An awkward couple of days. The couple we’d been staying with in Chorazin seemed offended when I announced yesterday morning that we had to move on and spread the word further afield. Peter didn’t help either when he prevaricated and said perhaps we could stay till after the Sabbath. However, when the wife agreed with him and clutched his forearm, and the two of them gazed into each other’s eyes, my resolve strengthened. The husband finally caught on and backed me up, and we were on our way.
Thomas, Saturday July 29
We then had to get to another town and find accommodation by sunset. We couldn’t exactly move on within Chorazin, so we took a well-worn track heading roughly west. In the first village we came to, called Acchabare, we found Philip and Andrew preaching to a group of people in the square and rubbing oil on a few aches and pains. We said hi but realised we couldn’t stay there either. They said they were planning to move on tomorrow to the next village, Sepph, but we needed somewhere to stay the night and decided to beat them to it, arriving shortly before sunset. The people there were most unfriendly and nobody would offer us food or a bed. It was too late to move on, so we asked around again and were eventually offered a crust of bread and some straw to sleep on outside someone’s house.
This morning we rose with the sun and hung around till people were up and about so we could preach the good news to them. The village didn’t have a synagogue so we tried attracting an audience in the square, but nobody was interested. Eventually one man broke the silence and told us that they would have pelted us with vegetables and chased us out of town, but they didn’t want to break the Sabbath and were too poor to waste food.
He explained that a group of them had become close followers of John the Baptist about a year ago but nothing good had come of it. They had been rejected by family, employers and religious leaders and had become outcast and impoverished. And then after all that preparation, nothing happened. John himself had been arrested and, if rumours were correct, had recently been executed by that half-Jew Herod. The group had eventually been accepted back into the community but the experience had left the entire village bitter and disillusioned, and particularly distrustful of anyone telling them to prepare for the end of everything.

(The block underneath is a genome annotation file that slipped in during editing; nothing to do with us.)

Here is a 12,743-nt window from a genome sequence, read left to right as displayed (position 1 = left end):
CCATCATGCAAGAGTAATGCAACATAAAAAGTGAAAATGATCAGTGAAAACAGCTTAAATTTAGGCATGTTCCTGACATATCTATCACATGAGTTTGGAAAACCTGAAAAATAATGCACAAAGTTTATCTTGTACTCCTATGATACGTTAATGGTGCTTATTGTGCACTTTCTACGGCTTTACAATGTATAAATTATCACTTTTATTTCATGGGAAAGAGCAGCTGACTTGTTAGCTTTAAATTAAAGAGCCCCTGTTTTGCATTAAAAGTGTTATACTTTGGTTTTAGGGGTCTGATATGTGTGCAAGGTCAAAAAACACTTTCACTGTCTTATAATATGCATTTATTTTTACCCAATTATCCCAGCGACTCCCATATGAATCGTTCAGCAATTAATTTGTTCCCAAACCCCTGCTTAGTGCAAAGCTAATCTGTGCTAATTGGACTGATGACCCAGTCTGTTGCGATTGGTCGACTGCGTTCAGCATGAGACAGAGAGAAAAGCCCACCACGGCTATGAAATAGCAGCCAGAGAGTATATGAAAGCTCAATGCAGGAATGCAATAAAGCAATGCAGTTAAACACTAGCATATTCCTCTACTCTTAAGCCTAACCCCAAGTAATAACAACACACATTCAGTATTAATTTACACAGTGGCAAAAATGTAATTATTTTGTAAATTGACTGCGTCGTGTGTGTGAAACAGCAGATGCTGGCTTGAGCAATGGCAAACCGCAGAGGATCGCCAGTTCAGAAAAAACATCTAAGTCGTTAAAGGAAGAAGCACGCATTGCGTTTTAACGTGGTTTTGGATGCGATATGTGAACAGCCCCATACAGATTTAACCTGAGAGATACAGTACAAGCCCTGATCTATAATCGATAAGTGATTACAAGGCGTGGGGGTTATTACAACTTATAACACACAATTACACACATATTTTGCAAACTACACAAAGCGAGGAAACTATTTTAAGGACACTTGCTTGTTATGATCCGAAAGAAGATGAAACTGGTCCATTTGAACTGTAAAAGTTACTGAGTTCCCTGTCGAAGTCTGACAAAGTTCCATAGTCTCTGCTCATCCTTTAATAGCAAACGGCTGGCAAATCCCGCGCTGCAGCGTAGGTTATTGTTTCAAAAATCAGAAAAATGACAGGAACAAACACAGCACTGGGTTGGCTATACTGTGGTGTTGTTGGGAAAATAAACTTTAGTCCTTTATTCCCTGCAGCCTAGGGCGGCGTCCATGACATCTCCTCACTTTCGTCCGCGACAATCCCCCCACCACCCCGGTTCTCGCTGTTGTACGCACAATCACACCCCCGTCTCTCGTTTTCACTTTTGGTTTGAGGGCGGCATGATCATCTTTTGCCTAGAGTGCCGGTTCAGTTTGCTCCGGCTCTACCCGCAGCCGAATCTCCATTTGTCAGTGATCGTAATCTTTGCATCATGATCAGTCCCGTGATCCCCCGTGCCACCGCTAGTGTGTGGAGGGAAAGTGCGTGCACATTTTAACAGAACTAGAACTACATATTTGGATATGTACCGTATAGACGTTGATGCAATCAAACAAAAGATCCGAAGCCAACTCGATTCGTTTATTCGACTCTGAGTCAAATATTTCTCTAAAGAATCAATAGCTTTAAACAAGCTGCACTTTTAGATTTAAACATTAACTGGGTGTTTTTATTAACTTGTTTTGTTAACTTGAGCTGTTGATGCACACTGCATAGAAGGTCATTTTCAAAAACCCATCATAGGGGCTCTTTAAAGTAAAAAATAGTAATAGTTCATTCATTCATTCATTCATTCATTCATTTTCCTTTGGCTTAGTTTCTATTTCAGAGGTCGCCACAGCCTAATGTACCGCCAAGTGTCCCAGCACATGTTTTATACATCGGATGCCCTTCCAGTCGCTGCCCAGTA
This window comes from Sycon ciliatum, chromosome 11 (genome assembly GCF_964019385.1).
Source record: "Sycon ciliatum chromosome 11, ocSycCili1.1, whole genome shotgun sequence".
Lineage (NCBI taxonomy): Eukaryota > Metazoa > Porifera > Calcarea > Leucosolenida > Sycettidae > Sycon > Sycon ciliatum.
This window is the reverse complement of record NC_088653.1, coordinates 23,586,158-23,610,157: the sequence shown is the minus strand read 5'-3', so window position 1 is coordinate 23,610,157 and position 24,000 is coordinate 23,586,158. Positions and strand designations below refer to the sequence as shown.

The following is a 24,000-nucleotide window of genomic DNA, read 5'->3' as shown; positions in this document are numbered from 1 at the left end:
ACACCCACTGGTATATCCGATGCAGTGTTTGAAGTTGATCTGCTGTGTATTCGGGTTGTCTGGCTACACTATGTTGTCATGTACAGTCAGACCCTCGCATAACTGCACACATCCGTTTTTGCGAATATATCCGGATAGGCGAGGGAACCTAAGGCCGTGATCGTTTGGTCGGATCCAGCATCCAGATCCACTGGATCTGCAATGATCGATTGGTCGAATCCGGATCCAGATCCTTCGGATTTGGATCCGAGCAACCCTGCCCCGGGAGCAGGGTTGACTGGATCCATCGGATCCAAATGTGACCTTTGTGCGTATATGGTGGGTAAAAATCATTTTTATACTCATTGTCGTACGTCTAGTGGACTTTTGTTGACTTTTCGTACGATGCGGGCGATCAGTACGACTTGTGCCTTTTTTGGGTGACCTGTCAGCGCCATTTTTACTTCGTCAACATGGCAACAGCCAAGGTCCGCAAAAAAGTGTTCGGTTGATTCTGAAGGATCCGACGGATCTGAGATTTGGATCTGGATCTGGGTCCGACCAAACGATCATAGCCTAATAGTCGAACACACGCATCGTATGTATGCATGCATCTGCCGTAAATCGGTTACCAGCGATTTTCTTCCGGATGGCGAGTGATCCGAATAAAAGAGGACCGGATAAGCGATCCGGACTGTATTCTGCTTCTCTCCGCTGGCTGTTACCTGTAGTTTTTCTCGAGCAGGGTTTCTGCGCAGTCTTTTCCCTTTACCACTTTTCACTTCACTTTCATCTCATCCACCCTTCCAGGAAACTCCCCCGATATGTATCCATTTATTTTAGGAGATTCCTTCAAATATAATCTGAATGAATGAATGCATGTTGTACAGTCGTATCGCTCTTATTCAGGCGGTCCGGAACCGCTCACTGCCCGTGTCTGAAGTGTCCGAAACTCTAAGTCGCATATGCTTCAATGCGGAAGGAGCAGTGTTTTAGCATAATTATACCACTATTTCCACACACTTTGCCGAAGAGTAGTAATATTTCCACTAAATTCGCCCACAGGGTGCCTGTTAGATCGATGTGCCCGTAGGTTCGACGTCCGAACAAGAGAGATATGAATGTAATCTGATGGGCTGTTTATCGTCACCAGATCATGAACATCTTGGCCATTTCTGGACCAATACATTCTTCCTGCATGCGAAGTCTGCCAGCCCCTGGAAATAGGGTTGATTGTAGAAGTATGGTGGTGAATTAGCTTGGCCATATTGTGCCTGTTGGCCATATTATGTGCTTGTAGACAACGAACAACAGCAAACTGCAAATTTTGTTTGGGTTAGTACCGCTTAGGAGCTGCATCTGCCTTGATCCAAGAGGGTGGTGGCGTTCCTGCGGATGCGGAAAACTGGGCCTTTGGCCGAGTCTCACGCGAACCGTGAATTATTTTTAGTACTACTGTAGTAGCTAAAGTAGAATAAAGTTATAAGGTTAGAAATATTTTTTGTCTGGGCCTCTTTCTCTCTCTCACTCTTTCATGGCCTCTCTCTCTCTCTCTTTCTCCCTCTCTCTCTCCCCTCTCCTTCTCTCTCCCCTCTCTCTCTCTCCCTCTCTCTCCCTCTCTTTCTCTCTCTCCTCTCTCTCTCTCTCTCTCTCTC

Although I recognised their fears from personal experience, I assured the man that this time it was different. I told him that Jesus was the one whose arrival John had been preparing them for, and that Jesus would lead them into the new Kingdom when the Son of Man arrived, which would be very soon, but he didn’t seem interested. He said John had never mentioned any Jesus and told us to leave before they decided to stone us. We took the hint and left, deciding not to shake our sandals at them in case they took it the wrong way and attacked us.
We shared a shocked silence as we trudged through the hot dust away from the village. Could good, kind, peaceful John really have been executed? What for? If it was true, it certainly undermined his message, but that was where my story would make sense. Maybe John really had been preparing people for Jesus’ arrival, even though he had never mentioned it.
That wasn’t the only reason for the silence. After a while, Peter grumbled that we would have been fine if we could have stayed in Chorazin a while longer. I told him it had been time to move on, and anyway I wanted to save him from doing anything foolish. He said if I was referring to the woman who had given us food and a room, he had merely been grateful and had no other intentions. I laughed, and warned him that he would be in terrible trouble if he gave in to temptation and the Son of Man arrived while he was at it.
“You could live to regret it for eternity,” I said. “Don’t let your dick lead you astray. You would do better to cut it off and enter the Kingdom without it. You would probably be given a new one anyway, or perhaps we won’t need one then.”
“Oh, shut up,” he said, reddening. “Anyway, I was only looking. She was very attractive, but I wasn’t going to do anything.”
“You can’t be too careful. If your eyes lead you into trouble, pluck them out…” I was enjoying myself and making a note to work this up into a sequence for Jesus to use, but Peter had had enough. He grabbed the front of my robes and almost lifted me off my feet, then threw me backwards so that I staggered and nearly fell.
I thought he was going to hit me but instead he laughed at my fear and started to mock me for panicking when we were in the boat that time, especially when Jesus was there and was able to calm the waves with a single command, and for being a baby when it came to learning to swim. I was furious now, and soon we were hurling insults at one another. I was worried it could get physical, which I really didn’t want, but suddenly he stopped and held his head in his hands, talking agitatedly to himself. He must have disturbed his voices. If they were all making as much noise we had been making, it would have been pandemonium in there, but I was very grateful for their intervention.
Eventually he announced that he could no longer work with me and marched off, leaving me to choose whether to follow him or find my own way. I decided to backtrack and found an inn for the night at Acchabare. Fortunately I had been doubtful of the merits of travelling with no money at all, and had kept a couple of coins just in case. I may have been disobeying Jesus but at the moment I don’t much care. I’m going to head back to Magdala and tell Jesus that I’ve had enough. I can’t work with Peter again, and I’m thinking of packing it all in. I’ll ask Hannah to have me back, and we can live good lives and still be saved when the end comes, if it ever does.